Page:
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Ugly October: 'Hedge' funds fail to protect

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Hedge funds designed to protect against falling and volatile markets have made a strong pitch to investors: Trust us with your money, and we'll make lots of it for you when years of relatively smooth, positive stock returns inevitably end.

The beginning of the end—or at least a temporary market pullback, depending on whom you ask—finally came in October and market gyrations increased. The S&P 500 is down nearly 3.5 percent and the CBOE Volatility Index, or VIX, is up nearly 14 percent for the month as of Monday.

But short-selling experts, volatility arbitrage specialists, macroeconomic forecasters and other funds designed to profit from choppy or down markets have mostly underwhelmed in October, according to early performance estimates obtained by CNBC.com.

"It's brutal," said a frustrated hedge fund researcher at a money management firm for wealthy families who asked not to be named. "So far I'm not really impressed by anybody."

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Take volatility arbitrage funds, for example. As their strategy name suggests, they are supposed to profit when the market swings up and down, just like it's done in October.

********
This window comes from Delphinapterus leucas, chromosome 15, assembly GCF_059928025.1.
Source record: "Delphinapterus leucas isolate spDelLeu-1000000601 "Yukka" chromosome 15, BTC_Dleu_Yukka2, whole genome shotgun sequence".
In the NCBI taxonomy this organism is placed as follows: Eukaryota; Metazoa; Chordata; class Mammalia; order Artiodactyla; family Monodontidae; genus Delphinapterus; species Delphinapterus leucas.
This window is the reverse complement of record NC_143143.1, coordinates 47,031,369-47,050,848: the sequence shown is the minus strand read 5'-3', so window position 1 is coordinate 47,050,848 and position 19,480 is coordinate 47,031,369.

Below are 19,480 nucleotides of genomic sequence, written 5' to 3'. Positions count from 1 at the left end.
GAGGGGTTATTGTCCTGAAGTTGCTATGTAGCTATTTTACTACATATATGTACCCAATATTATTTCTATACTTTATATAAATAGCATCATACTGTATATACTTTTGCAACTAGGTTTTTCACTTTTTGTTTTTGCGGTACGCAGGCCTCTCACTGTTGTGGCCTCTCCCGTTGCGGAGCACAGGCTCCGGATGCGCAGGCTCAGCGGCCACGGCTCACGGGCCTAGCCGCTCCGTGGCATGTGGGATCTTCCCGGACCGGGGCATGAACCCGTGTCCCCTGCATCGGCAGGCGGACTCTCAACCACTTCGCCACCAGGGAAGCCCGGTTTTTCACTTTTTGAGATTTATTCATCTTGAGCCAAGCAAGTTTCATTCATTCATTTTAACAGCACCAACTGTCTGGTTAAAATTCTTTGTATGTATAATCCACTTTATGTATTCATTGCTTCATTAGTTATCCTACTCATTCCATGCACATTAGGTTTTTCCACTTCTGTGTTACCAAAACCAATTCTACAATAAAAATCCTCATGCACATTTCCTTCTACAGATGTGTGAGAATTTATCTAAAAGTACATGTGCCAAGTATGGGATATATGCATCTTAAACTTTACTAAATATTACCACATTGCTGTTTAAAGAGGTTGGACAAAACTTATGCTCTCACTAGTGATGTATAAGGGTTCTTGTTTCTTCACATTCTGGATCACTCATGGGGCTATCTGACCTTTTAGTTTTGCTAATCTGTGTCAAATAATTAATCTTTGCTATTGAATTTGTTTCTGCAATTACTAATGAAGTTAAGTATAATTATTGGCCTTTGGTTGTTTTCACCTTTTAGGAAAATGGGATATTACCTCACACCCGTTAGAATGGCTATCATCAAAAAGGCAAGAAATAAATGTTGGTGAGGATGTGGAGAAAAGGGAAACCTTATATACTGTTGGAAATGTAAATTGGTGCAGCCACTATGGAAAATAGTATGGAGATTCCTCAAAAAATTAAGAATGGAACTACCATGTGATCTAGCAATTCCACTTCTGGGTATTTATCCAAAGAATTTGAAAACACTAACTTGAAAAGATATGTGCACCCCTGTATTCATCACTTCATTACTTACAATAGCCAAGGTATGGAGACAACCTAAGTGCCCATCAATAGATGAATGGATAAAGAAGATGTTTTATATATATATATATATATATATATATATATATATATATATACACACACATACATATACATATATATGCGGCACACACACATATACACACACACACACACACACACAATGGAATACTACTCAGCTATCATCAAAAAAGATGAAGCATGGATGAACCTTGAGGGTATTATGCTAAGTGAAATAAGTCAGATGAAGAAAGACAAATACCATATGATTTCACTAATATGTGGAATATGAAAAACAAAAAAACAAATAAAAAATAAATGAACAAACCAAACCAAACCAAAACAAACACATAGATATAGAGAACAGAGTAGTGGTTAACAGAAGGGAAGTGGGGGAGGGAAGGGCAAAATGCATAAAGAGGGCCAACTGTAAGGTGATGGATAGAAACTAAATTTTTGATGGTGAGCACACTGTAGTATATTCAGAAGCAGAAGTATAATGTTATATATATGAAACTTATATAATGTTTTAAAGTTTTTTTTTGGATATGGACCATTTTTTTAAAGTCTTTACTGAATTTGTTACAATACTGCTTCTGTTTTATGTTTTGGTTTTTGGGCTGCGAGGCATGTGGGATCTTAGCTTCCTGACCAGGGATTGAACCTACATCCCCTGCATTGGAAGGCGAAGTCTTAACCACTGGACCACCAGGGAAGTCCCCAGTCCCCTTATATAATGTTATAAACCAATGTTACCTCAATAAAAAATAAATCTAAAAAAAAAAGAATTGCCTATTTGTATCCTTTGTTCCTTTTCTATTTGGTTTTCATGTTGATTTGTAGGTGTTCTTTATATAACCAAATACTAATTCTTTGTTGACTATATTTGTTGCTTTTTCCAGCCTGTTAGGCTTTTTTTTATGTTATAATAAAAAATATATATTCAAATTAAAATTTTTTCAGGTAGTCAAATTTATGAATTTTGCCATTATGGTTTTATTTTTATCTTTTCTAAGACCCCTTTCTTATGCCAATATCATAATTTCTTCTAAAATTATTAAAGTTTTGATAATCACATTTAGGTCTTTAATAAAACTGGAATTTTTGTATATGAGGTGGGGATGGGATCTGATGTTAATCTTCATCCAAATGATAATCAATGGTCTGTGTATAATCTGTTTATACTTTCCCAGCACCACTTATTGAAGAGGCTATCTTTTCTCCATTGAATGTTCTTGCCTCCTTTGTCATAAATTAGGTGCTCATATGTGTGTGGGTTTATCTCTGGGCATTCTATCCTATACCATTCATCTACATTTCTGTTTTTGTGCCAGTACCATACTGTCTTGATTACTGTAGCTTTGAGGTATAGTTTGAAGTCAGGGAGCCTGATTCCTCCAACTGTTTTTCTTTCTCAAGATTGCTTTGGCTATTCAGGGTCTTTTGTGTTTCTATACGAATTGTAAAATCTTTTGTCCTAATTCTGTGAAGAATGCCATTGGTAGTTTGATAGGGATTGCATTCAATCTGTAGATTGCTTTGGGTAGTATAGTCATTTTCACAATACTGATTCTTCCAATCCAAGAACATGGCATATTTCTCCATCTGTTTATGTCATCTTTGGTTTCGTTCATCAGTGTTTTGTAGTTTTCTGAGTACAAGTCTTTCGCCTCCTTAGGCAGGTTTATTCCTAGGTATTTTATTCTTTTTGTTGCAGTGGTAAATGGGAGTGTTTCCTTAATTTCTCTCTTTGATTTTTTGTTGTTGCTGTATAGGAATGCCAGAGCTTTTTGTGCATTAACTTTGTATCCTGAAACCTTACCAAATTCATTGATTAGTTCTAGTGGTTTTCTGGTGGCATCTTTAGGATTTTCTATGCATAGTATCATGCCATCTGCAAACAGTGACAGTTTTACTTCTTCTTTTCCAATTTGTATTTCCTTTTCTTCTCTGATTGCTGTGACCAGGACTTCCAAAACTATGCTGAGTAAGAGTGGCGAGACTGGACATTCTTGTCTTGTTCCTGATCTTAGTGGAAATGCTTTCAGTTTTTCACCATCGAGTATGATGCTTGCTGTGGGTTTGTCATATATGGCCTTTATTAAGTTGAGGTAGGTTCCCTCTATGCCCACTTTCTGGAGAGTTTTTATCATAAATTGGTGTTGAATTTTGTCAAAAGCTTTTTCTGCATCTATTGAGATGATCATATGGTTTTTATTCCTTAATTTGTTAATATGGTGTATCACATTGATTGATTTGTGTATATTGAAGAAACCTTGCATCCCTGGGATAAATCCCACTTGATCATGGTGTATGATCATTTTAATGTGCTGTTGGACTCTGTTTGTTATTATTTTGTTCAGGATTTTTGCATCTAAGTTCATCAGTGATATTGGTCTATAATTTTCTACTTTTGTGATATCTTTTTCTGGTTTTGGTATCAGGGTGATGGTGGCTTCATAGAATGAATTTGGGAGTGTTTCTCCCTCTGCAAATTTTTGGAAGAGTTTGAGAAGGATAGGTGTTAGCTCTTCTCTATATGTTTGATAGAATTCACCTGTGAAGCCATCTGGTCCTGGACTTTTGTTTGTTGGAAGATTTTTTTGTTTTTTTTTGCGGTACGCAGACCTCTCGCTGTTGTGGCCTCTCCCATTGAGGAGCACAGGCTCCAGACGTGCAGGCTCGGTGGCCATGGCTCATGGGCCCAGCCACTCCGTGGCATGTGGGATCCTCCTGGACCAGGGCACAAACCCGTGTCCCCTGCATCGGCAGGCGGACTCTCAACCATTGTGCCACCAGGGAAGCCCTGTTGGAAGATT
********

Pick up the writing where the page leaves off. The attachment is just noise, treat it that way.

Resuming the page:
But many funds appear to have faltered, including the BlueMountain Equity Alternatives Fund (down 0.64 percent for the month through Oct. 10 and 2.68 percent for the year); Capstone Vol Offshore (about flat through Oct. 10 and up 0.60 percent in 2014); and Dominicé & Co.'s Cassiopeia Fund (up just 0.03 percent through Oct. 10 and down 3.80 percent in 2014).

Spokesmen for BlueMountain and Capstone declined to comment. Dominicé did not respond to a request for comment.

Another strategy that has underperformed so far this month is market neutral, which seek to evenly weight bets for and against the value of stocks and often attract managers with a knack for short-selling. Despite their reputation as a better protector of capital in down markets, such funds are up just 0.27 percent through Oct. 15, according to a Bank of America Merrill Lynch report.